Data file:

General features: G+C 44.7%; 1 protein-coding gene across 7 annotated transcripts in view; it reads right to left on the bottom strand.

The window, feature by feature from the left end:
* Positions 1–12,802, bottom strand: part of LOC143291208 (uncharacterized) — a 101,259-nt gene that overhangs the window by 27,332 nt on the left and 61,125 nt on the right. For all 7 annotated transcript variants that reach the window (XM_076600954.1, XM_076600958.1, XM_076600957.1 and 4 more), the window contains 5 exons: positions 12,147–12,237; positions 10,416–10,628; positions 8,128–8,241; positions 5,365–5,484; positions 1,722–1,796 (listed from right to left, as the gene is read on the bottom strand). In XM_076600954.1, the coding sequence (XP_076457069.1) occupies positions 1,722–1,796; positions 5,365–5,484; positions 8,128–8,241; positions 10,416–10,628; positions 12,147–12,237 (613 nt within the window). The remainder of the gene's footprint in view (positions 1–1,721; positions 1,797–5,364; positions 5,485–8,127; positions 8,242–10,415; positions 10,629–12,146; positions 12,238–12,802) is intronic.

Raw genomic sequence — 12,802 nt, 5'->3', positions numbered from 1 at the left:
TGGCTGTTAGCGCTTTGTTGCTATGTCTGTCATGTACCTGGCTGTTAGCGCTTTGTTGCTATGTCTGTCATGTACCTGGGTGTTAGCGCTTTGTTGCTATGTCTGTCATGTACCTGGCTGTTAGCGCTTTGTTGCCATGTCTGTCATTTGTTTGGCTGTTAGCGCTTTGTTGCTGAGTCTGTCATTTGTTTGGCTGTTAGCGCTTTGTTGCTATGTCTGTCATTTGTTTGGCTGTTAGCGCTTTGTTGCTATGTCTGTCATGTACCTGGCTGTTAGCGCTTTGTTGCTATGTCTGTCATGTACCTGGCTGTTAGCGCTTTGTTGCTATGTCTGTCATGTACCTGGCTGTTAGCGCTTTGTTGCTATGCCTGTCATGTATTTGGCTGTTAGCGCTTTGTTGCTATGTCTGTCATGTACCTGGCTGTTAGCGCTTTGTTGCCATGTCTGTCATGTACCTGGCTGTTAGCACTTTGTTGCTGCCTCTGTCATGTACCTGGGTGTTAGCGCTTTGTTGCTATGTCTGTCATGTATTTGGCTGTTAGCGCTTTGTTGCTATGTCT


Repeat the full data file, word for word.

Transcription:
General features: G+C 44.7%; 1 protein-coding gene across 7 annotated transcripts in view; it reads right to left on the bottom strand.

The window, feature by feature from the left end:
* Positions 1–12,802, bottom strand: part of LOC143291208 (uncharacterized) — a 101,259-nt gene that overhangs the window by 27,332 nt on the left and 61,125 nt on the right. For all 7 annotated transcript variants that reach the window (XM_076600954.1, XM_076600958.1, XM_076600957.1 and 4 more), the window contains 5 exons: positions 12,147–12,237; positions 10,416–10,628; positions 8,128–8,241; positions 5,365–5,484; positions 1,722–1,796 (listed from right to left, as the gene is read on the bottom strand). In XM_076600954.1, the coding sequence (XP_076457069.1) occupies positions 1,722–1,796; positions 5,365–5,484; positions 8,128–8,241; positions 10,416–10,628; positions 12,147–12,237 (613 nt within the window). The remainder of the gene's footprint in view (positions 1–1,721; positions 1,797–5,364; positions 5,485–8,127; positions 8,242–10,415; positions 10,629–12,146; positions 12,238–12,802) is intronic.

Raw genomic sequence — 12,802 nt, 5'->3', positions numbered from 1 at the left:
TGGCTGTTAGCGCTTTGTTGCTATGTCTGTCATGTACCTGGCTGTTAGCGCTTTGTTGCTATGTCTGTCATGTACCTGGGTGTTAGCGCTTTGTTGCTATGTCTGTCATGTACCTGGCTGTTAGCGCTTTGTTGCCATGTCTGTCATTTGTTTGGCTGTTAGCGCTTTGTTGCTGAGTCTGTCATTTGTTTGGCTGTTAGCGCTTTGTTGCTATGTCTGTCATTTGTTTGGCTGTTAGCGCTTTGTTGCTATGTCTGTCATGTACCTGGCTGTTAGCGCTTTGTTGCTATGTCTGTCATGTACCTGGCTGTTAGCGCTTTGTTGCTATGTCTGTCATGTACCTGGCTGTTAGCGCTTTGTTGCTATGCCTGTCATGTATTTGGCTGTTAGCGCTTTGTTGCTATGTCTGTCATGTACCTGGCTGTTAGCGCTTTGTTGCCATGTCTGTCATGTACCTGGCTGTTAGCACTTTGTTGCTGCCTCTGTCATGTACCTGGGTGTTAGCGCTTTGTTGCTATGTCTGTCATGTATTTGGCTGTTAGCGCTTTGTTGCTATGTCT